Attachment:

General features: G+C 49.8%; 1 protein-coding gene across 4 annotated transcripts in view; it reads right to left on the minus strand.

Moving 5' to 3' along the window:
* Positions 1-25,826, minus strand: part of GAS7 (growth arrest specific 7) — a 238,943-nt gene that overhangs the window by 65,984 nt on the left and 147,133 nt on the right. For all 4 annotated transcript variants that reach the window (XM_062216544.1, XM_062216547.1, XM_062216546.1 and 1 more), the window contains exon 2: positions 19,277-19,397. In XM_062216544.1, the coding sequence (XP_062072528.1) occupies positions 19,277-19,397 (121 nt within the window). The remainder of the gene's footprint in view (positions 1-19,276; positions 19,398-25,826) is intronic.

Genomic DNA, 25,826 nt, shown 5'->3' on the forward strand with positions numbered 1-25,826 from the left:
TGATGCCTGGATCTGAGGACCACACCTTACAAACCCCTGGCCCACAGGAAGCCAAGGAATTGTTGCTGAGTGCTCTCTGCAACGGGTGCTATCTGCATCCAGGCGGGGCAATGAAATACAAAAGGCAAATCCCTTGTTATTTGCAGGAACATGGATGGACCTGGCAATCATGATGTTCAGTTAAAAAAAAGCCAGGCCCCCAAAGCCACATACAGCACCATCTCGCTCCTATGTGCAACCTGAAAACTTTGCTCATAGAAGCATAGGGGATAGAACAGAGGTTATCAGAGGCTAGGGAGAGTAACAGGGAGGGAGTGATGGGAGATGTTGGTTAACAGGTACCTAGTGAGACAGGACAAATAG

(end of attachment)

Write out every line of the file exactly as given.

General features: G+C 49.8%; 1 protein-coding gene across 4 annotated transcripts in view; it reads right to left on the minus strand.

Moving 5' to 3' along the window:
* Positions 1-25,826, minus strand: part of GAS7 (growth arrest specific 7) — a 238,943-nt gene that overhangs the window by 65,984 nt on the left and 147,133 nt on the right. For all 4 annotated transcript variants that reach the window (XM_062216544.1, XM_062216547.1, XM_062216546.1 and 1 more), the window contains exon 2: positions 19,277-19,397. In XM_062216544.1, the coding sequence (XP_062072528.1) occupies positions 19,277-19,397 (121 nt within the window). The remainder of the gene's footprint in view (positions 1-19,276; positions 19,398-25,826) is intronic.

Genomic DNA, 25,826 nt, shown 5'->3' on the forward strand with positions numbered 1-25,826 from the left:
TGATGCCTGGATCTGAGGACCACACCTTACAAACCCCTGGCCCACAGGAAGCCAAGGAATTGTTGCTGAGTGCTCTCTGCAACGGGTGCTATCTGCATCCAGGCGGGGCAATGAAATACAAAAGGCAAATCCCTTGTTATTTGCAGGAACATGGATGGACCTGGCAATCATGATGTTCAGTTAAAAAAAAGCCAGGCCCCCAAAGCCACATACAGCACCATCTCGCTCCTATGTGCAACCTGAAAACTTTGCTCATAGAAGCATAGGGGATAGAACAGAGGTTATCAGAGGCTAGGGAGAGTAACAGGGAGGGAGTGATGGGAGATGTTGGTTAACAGGTACCTAGTGAGACAGGACAAATAG